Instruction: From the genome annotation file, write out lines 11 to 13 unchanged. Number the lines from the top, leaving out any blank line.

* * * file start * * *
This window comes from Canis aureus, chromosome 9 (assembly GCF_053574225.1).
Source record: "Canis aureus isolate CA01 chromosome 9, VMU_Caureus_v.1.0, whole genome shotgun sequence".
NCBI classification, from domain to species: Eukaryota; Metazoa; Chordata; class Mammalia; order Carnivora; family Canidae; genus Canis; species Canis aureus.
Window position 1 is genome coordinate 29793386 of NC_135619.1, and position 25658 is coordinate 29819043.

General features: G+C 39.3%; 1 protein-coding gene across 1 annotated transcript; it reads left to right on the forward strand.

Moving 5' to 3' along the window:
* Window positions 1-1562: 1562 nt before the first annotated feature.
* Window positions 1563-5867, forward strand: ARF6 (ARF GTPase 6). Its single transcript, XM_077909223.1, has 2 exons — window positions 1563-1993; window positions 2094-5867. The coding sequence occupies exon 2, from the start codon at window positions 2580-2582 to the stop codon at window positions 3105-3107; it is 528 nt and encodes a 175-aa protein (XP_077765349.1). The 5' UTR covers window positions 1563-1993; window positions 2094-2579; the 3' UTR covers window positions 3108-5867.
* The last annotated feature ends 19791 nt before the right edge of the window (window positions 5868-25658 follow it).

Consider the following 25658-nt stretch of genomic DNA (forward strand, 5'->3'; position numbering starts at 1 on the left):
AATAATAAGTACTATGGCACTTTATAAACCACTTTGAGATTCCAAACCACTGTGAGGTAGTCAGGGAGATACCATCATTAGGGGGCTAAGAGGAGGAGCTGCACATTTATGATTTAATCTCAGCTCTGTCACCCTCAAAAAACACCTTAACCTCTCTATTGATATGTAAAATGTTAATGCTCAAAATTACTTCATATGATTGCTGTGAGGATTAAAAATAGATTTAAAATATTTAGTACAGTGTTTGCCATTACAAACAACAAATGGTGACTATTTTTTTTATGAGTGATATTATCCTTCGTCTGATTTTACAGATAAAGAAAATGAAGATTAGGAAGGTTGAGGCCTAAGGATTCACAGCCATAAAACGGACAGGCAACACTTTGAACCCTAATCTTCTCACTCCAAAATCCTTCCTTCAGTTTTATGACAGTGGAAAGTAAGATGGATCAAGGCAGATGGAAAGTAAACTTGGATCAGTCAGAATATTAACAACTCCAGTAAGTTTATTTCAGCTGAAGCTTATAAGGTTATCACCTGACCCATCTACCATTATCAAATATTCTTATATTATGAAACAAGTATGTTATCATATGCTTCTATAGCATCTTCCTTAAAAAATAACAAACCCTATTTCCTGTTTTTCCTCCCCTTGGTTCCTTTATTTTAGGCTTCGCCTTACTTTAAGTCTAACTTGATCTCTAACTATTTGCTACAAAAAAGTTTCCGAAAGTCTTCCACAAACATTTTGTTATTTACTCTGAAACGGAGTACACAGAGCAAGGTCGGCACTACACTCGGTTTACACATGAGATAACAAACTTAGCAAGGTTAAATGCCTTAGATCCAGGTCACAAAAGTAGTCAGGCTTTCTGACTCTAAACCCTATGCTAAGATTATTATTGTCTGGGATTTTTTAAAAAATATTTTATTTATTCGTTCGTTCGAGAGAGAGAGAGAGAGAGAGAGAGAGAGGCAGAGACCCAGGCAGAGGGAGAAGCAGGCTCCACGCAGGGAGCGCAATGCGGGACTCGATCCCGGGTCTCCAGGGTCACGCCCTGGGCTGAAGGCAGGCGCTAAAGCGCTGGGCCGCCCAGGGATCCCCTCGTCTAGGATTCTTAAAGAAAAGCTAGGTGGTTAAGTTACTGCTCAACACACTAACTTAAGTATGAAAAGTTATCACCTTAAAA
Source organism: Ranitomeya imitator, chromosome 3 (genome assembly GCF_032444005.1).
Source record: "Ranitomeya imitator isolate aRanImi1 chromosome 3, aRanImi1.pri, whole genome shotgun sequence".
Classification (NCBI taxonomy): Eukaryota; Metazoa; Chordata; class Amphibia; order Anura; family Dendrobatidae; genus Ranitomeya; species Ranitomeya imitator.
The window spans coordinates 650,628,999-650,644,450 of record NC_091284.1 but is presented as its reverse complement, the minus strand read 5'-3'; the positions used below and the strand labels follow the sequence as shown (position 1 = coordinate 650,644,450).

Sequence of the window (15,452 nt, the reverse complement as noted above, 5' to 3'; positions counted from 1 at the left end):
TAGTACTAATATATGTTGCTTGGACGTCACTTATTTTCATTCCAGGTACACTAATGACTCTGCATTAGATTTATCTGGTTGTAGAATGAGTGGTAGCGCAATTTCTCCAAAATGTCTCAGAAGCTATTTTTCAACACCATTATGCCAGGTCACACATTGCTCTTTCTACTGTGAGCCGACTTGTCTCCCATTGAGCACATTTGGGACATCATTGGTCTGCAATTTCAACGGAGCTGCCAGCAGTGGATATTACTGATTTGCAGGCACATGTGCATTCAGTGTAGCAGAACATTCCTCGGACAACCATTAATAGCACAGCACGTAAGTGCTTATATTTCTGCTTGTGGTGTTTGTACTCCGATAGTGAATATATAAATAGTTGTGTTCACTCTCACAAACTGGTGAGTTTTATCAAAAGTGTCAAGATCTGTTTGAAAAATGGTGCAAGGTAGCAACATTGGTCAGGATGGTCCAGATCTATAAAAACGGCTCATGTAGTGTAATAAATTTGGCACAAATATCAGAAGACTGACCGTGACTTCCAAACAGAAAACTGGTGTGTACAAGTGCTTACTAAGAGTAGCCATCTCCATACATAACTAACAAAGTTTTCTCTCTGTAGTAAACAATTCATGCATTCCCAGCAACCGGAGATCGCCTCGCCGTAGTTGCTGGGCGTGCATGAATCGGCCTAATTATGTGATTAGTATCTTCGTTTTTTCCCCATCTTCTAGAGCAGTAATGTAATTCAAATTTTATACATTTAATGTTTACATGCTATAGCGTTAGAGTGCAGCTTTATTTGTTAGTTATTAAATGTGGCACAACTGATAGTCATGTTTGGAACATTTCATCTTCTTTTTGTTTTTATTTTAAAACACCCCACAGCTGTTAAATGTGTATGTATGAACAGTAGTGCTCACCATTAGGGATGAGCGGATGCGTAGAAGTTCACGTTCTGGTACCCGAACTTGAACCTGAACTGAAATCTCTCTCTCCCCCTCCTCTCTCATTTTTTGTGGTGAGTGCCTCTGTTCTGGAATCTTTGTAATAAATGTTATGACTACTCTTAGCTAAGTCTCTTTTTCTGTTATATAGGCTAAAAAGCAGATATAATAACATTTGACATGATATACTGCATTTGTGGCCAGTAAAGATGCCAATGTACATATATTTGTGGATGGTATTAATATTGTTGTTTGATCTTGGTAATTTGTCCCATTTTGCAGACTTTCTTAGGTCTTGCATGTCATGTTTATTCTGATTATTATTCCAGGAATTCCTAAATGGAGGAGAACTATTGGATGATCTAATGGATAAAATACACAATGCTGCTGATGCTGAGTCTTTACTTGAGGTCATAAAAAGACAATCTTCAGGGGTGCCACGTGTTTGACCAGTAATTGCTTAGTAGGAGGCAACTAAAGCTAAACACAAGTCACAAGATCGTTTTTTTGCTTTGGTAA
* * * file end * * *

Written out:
AATAATAAGTACTATGGCACTTTATAAACCACTTTGAGATTCCAAACCACTGTGAGGTAGTCAGGGAGATACCATCATTAGGGGGCTAAGAGGAGGAGCTGCACATTTATGATTTAATCTCAGCTCTGTCACCCTCAAAAAACACCTTAACCTCTCTATTGATATGTAAAATGTTAATGCTCAAAATTACTTCATATGATTGCTGTGAGGATTAAAAATAGATTTAAAATATTTAGTACAGTGTTTGCCATTACAAACAACAAATGGTGACTATTTTTTTTATGAGTGATATTATCCTTCGTCTGATTTTACAGATAAAGAAAATGAAGATTAGGAAGGTTGAGGCCTAAGGATTCACAGCCATAAAACGGACAGGCAACACTTTGAACCCTAATCTTCTCACTCCAAAATCCTTCCTTCAGTTTTATGACAGTGGAAAGTAAGATGGATCAAGGCAGATGGAAAGTAAACTTGGATCAGTCAGAATATTAACAACTCCAGTAAGTTTATTTCAGCTGAAGCTTATAAGGTTATCACCTGACCCATCTACCATTATCAAATATTCTTATATTATGAAACAAGTATGTTATCATATGCTTCTATAGCATCTTCCTTAAAAAATAACAAACCCTATTTCCTGTTTTTCCTCCCCTTGGTTCCTTTATTTTAGGCTTCGCCTTACTTTAAGTCTAACTTGATCTCTAACTATTTGCTACAAAAAAGTTTCCGAAAGTCTTCCACAAACATTTTGTTATTTACTCTGAAACGGAGTACACAGAGCAAGGTCGGCACTACACTCGGTTTACACATGAGATAACAAACTTAGCAAGGTTAAATGCCTTAGATCCAGGTCACAAAAGTAGTCAGGCTTTCTGACTCTAAACCCTATGCTAAGATTATTATTGTCTGGGATTTTTTAAAAAATATTTTATTTATTCGTTCGTTCGAGAGAGAGAGAGAGAGAGAGAGAGAGAGGCAGAGACCCAGGCAGAGGGAGAAGCAGGCTCCACGCAGGGAGCGCAATGCGGGACTCGATCCCGGGTCTCCAGGGTCACGCCCTGGGCTGAAGGCAGGCGCTAAAGCGCTGGGCCGCCCAGGGATCCCCTCGTCTAGGATTCTTAAAGAAAAGCTAGGTGGTTAAGTTACTGCTCAACACACTAACTTAAGTATGAAAAGTTATCACCTTAAAA
Source organism: Ranitomeya imitator, chromosome 3 (genome assembly GCF_032444005.1).
Source record: "Ranitomeya imitator isolate aRanImi1 chromosome 3, aRanImi1.pri, whole genome shotgun sequence".